A professional development resource that programs will rely on as itinerant services continue to thrive, this urgently needed book will help "traveling teachers" become agents of change in early childhood classrooms—and give young children with disabilities the best possible start in school.

Includes practical forms & tools:

  • Sample letters to parents, teachers, and program directors
  • Sample planning forms for consultation/coaching sessions
  • PIECES tool for assessing itinerant services
  • Sample agreement to support itinerant services
  • and more

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Review by: Sarah Rule, Department of Special Education & Rehabilitation and Center for Persons with Disabilities, Utah State University

"A comprehensive blend of research and practice . . . will enhance understanding of the why and how of itinerant services."

Review by: Terri Goettl, Early Childhood Special Education, Master Teacher, Eau Claire Area School District, Eau Claire, WI

"I am delighted with the content of this book. As I went through it, I found myself saying, 'Wow, this is exactly what I do!' and 'That's how I could do that!' This book is an exceptional compilation of the many aspects of the itinerant role."

Virginia Buysse

  1. Introduction to Itinerant Early Childhood Special Education Services
  2. The Rationale for Consultation in IECSE Services
  3. Essential Roles of IECSE Teachers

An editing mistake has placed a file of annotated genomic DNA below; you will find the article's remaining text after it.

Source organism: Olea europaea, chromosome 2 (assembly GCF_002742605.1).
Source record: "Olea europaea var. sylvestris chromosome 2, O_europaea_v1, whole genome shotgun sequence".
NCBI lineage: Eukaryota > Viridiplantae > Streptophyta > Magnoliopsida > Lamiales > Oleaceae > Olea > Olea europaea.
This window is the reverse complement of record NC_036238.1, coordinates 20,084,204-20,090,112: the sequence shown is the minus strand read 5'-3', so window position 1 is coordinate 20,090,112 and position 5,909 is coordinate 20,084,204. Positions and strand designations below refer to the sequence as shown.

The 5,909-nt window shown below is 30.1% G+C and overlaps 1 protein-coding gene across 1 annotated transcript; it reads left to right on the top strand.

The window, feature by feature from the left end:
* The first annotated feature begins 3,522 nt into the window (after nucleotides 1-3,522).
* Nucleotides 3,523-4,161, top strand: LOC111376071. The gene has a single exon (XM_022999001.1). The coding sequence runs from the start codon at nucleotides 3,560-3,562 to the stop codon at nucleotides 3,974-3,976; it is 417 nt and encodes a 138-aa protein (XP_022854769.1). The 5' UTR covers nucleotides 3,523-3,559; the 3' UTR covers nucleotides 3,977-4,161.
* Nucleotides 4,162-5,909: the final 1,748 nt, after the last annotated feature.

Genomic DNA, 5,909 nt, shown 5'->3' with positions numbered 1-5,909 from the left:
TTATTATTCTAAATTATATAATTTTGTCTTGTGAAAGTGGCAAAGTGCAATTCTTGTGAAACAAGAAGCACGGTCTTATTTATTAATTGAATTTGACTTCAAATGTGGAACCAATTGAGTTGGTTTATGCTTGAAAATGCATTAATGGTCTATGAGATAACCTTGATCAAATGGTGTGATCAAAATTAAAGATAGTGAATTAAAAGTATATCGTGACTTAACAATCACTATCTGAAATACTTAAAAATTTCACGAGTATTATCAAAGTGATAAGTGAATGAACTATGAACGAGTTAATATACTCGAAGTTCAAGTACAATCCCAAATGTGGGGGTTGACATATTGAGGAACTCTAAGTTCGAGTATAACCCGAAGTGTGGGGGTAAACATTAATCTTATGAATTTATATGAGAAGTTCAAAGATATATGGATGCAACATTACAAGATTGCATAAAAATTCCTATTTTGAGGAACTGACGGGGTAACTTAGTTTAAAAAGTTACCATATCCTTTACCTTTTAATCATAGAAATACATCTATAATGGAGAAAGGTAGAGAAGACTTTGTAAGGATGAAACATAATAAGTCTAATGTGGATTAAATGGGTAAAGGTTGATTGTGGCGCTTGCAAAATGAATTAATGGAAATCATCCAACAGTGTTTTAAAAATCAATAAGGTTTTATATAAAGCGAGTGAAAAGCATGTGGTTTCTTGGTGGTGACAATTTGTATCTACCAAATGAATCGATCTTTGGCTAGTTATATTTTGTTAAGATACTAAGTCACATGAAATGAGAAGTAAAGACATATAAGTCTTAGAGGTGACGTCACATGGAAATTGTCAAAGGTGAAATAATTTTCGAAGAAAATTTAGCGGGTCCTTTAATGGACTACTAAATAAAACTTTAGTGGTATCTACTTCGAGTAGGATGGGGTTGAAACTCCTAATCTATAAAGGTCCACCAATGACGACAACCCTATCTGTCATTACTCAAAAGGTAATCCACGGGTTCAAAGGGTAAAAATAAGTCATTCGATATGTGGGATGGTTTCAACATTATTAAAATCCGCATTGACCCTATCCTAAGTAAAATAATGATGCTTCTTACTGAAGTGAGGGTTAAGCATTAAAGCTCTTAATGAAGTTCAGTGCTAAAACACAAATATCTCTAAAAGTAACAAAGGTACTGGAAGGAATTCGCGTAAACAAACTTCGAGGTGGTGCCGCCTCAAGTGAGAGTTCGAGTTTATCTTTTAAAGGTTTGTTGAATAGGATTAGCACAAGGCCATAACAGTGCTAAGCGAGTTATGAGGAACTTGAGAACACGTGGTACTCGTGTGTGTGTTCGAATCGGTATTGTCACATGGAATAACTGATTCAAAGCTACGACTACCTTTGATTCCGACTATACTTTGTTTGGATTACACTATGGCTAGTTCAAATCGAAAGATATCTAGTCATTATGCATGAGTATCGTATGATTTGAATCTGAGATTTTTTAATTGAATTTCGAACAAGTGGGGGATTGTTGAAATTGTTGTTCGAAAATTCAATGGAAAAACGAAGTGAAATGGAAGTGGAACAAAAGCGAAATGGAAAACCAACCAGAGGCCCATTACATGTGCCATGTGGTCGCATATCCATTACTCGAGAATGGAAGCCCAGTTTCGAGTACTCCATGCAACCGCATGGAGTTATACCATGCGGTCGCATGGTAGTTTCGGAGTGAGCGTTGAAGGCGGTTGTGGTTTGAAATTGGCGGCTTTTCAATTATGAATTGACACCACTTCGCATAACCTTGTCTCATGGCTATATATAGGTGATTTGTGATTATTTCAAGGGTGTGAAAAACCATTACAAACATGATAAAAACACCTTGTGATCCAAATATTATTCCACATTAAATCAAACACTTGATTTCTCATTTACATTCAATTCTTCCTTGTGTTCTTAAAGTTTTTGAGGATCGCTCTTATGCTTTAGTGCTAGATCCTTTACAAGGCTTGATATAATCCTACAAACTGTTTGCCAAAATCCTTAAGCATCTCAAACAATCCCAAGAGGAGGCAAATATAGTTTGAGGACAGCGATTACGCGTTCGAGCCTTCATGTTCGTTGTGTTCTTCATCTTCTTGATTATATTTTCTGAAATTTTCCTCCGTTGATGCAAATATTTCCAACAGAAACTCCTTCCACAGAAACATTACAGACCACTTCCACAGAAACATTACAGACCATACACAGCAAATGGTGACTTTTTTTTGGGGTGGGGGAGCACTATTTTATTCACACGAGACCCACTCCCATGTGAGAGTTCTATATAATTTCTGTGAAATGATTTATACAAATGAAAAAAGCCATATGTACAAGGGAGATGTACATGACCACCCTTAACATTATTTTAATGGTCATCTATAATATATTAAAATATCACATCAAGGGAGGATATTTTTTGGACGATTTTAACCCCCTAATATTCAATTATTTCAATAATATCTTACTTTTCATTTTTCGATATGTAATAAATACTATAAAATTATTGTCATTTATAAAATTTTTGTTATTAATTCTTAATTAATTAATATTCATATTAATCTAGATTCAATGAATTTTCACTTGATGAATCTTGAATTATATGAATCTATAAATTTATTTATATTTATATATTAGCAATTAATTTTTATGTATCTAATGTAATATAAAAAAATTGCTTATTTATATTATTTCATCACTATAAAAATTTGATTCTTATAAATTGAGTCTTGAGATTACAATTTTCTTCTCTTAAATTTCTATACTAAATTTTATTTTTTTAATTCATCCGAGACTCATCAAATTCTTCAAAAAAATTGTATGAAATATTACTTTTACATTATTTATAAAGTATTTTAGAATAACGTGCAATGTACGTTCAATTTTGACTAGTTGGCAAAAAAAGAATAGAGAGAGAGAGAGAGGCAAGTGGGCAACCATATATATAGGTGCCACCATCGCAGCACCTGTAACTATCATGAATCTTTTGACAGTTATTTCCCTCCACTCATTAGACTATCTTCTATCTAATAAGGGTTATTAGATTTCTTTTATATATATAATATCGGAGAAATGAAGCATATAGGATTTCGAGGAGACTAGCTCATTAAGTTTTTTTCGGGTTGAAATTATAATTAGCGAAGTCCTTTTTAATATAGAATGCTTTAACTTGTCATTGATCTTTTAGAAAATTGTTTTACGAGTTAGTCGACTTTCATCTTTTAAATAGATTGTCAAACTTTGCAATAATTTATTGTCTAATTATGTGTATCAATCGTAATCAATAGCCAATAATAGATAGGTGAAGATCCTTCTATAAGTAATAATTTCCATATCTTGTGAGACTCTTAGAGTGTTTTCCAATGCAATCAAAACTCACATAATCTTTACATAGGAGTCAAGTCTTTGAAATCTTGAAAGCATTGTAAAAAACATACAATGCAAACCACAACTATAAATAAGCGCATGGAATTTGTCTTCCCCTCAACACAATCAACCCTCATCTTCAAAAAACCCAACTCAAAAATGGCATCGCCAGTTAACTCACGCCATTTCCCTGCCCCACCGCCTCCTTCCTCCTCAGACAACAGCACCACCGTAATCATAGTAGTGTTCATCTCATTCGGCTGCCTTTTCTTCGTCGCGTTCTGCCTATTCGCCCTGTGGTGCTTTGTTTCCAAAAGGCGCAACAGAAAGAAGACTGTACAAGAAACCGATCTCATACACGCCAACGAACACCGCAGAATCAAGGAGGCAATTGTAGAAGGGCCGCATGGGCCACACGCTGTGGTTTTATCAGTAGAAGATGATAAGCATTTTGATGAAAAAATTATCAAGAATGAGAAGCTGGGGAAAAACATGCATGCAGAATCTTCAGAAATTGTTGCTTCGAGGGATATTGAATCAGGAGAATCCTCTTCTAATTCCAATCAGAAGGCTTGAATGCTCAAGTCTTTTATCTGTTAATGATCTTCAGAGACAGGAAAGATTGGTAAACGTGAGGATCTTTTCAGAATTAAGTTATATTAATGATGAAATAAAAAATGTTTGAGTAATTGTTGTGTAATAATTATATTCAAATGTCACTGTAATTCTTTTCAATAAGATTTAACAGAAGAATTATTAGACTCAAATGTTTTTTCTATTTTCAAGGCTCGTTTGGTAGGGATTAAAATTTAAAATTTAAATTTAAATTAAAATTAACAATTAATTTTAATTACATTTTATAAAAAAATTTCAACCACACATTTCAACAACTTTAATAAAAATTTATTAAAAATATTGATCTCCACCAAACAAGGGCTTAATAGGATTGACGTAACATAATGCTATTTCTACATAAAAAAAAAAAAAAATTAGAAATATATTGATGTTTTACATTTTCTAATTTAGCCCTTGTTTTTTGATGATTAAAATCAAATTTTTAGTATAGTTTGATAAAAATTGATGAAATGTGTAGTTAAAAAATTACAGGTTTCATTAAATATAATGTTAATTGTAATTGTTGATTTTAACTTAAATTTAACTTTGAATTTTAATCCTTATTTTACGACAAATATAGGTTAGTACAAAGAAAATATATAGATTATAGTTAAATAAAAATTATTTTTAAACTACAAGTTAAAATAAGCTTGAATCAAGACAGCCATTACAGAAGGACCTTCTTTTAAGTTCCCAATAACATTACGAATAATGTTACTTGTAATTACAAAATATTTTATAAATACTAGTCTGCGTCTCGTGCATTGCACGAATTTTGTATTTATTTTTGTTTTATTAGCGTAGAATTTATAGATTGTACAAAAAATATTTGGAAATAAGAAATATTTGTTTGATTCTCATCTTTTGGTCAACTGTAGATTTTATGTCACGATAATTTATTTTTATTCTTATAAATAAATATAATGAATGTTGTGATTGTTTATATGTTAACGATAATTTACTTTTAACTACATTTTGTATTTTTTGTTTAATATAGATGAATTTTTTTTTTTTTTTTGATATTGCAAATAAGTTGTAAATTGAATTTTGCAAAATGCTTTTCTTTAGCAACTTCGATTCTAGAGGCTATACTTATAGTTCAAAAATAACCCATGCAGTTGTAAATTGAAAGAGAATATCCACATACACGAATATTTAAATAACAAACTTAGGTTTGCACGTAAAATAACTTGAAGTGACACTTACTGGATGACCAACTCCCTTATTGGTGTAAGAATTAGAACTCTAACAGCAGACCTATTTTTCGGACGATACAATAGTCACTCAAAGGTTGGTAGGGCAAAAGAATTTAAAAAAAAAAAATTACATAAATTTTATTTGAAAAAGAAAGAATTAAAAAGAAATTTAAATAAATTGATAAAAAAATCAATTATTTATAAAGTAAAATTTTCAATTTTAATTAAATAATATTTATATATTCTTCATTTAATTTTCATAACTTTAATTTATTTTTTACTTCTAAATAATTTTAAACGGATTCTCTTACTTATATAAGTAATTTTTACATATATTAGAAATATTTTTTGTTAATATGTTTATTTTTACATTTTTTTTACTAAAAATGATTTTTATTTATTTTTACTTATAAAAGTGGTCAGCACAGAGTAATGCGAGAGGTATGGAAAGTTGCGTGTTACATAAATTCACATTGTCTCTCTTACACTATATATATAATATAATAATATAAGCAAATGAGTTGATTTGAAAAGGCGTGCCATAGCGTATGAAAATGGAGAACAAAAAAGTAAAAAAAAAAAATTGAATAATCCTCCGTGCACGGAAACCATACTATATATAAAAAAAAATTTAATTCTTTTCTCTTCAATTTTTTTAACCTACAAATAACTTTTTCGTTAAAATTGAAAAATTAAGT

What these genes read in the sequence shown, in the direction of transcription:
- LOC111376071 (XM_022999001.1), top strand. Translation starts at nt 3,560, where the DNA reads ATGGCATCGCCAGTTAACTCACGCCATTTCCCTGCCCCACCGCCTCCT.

4. The IECSC Teacher as Consultant
  5. The IECSC Teacher as Coach
  6. The IECSC Teacher as Assessor
  7. The IECSC Teacher as Service Coordinator
  8. The IECSC Teacher as Team Member
  9. A Model for Providing Itinerant Services: Gathering Information and Planning for Intervention
  10. A Model for Providing Itinerant Services: Coaching, Consultation, and Evaluation
  11. Pulling it All Together: A Case Study
  12. Logistics of Providing Itinerant Services

Appendix A: Sample Letters of Introduction and Administrative Agreements
Appendix B: Sample Forms
Appendix C: Professional Development

Excerpted from Chapter 9 of A Guide to Itinerant Early Childhood Special Education Services by Laurie A. Dinnebeil, Ph.D., & William F. McInerney, Ph.D. Copyright© 2011 by Paul H. Brookes Publishing Co. All rights reserved. No part of this excerpt may be reproduced or reprinted without permission in writing from the publisher.

A Model for Providing Itinerant Services
Gathering Information and Planning for Intervention